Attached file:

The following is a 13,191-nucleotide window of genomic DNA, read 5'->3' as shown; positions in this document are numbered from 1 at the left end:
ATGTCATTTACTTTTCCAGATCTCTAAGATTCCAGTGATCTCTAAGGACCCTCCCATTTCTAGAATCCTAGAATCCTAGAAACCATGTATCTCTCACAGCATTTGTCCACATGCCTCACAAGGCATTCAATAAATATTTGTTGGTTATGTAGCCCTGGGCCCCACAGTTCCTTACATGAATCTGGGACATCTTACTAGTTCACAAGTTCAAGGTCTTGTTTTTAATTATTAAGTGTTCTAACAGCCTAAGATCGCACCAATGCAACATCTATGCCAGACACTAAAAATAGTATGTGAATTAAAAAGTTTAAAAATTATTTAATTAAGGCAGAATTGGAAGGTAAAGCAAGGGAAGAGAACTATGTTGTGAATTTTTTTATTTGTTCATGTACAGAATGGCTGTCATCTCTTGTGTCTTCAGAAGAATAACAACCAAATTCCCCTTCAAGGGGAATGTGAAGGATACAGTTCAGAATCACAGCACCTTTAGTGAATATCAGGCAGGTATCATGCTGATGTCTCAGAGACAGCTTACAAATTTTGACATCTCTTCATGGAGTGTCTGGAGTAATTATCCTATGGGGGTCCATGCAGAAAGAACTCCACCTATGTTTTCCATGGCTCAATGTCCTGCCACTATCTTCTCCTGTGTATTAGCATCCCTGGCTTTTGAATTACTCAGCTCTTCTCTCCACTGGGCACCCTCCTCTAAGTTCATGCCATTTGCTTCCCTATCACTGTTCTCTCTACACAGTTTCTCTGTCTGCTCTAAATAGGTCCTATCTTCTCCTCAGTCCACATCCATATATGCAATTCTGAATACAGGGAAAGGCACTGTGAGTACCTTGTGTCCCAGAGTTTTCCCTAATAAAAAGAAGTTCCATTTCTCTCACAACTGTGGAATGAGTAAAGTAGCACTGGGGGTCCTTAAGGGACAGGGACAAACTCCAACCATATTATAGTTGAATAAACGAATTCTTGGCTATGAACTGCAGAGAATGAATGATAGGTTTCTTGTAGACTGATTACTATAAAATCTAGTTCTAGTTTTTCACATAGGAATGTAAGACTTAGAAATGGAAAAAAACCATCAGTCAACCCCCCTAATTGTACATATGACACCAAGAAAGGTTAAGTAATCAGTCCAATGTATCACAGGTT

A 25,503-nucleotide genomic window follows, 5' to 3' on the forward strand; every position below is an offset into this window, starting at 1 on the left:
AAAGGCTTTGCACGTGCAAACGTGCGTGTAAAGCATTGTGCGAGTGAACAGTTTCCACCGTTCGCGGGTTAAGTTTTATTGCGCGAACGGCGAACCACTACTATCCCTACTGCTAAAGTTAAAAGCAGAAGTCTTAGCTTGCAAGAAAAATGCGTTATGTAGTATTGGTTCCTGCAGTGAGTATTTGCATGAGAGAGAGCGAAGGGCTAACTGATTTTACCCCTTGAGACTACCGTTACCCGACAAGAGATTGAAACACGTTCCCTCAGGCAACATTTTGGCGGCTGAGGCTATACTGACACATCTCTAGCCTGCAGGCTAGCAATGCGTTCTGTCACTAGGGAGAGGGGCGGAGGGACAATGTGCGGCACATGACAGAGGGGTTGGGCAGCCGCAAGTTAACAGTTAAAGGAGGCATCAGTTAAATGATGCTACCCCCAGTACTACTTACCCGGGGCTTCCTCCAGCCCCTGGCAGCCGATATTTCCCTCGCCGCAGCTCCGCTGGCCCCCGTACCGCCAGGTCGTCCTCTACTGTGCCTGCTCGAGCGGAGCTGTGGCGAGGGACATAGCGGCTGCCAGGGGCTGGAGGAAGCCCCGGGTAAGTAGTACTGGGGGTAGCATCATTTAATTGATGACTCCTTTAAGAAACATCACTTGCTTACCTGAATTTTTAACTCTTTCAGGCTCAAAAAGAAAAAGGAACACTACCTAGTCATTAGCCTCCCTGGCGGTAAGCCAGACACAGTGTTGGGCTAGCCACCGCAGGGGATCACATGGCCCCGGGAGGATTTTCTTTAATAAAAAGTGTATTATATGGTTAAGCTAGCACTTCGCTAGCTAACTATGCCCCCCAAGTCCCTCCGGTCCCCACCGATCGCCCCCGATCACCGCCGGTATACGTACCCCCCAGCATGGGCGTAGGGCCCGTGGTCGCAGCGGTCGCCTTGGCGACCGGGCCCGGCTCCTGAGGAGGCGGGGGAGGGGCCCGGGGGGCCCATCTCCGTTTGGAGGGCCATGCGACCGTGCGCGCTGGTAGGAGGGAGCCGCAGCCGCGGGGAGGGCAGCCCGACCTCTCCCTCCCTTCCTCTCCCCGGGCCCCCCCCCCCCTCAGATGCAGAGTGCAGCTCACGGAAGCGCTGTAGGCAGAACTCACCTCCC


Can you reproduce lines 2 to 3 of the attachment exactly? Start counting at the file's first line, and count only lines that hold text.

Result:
ATGTCATTTACTTTTCCAGATCTCTAAGATTCCAGTGATCTCTAAGGACCCTCCCATTTCTAGAATCCTAGAATCCTAGAAACCATGTATCTCTCACAGCATTTGTCCACATGCCTCACAAGGCATTCAATAAATATTTGTTGGTTATGTAGCCCTGGGCCCCACAGTTCCTTACATGAATCTGGGACATCTTACTAGTTCACAAGTTCAAGGTCTTGTTTTTAATTATTAAGTGTTCTAACAGCCTAAGATCGCACCAATGCAACATCTATGCCAGACACTAAAAATAGTATGTGAATTAAAAAGTTTAAAAATTATTTAATTAAGGCAGAATTGGAAGGTAAAGCAAGGGAAGAGAACTATGTTGTGAATTTTTTTATTTGTTCATGTACAGAATGGCTGTCATCTCTTGTGTCTTCAGAAGAATAACAACCAAATTCCCCTTCAAGGGGAATGTGAAGGATACAGTTCAGAATCACAGCACCTTTAGTGAATATCAGGCAGGTATCATGCTGATGTCTCAGAGACAGCTTACAAATTTTGACATCTCTTCATGGAGTGTCTGGAGTAATTATCCTATGGGGGTCCATGCAGAAAGAACTCCACCTATGTTTTCCATGGCTCAATGTCCTGCCACTATCTTCTCCTGTGTATTAGCATCCCTGGCTTTTGAATTACTCAGCTCTTCTCTCCACTGGGCACCCTCCTCTAAGTTCATGCCATTTGCTTCCCTATCACTGTTCTCTCTACACAGTTTCTCTGTCTGCTCTAAATAGGTCCTATCTTCTCCTCAGTCCACATCCATATATGCAATTCTGAATACAGGGAAAGGCACTGTGAGTACCTTGTGTCCCAGAGTTTTCCCTAATAAAAAGAAGTTCCATTTCTCTCACAACTGTGGAATGAGTAAAGTAGCACTGGGGGTCCTTAAGGGACAGGGACAAACTCCAACCATATTATAGTTGAATAAACGAATTCTTGGCTATGAACTGCAGAGAATGAATGATAGGTTTCTTGTAGACTGATTACTATAAAATCTAGTTCTAGTTTTTCACATAGGAATGTAAGACTTAGAAATGGAAAAAAACCATCAGTCAACCCCCCTAATTGTACATATGACACCAAGAAAGGTTAAGTAATCAGTCCAATGTATCACAGGTT

A 25,503-nucleotide genomic window follows, 5' to 3' on the forward strand; every position below is an offset into this window, starting at 1 on the left: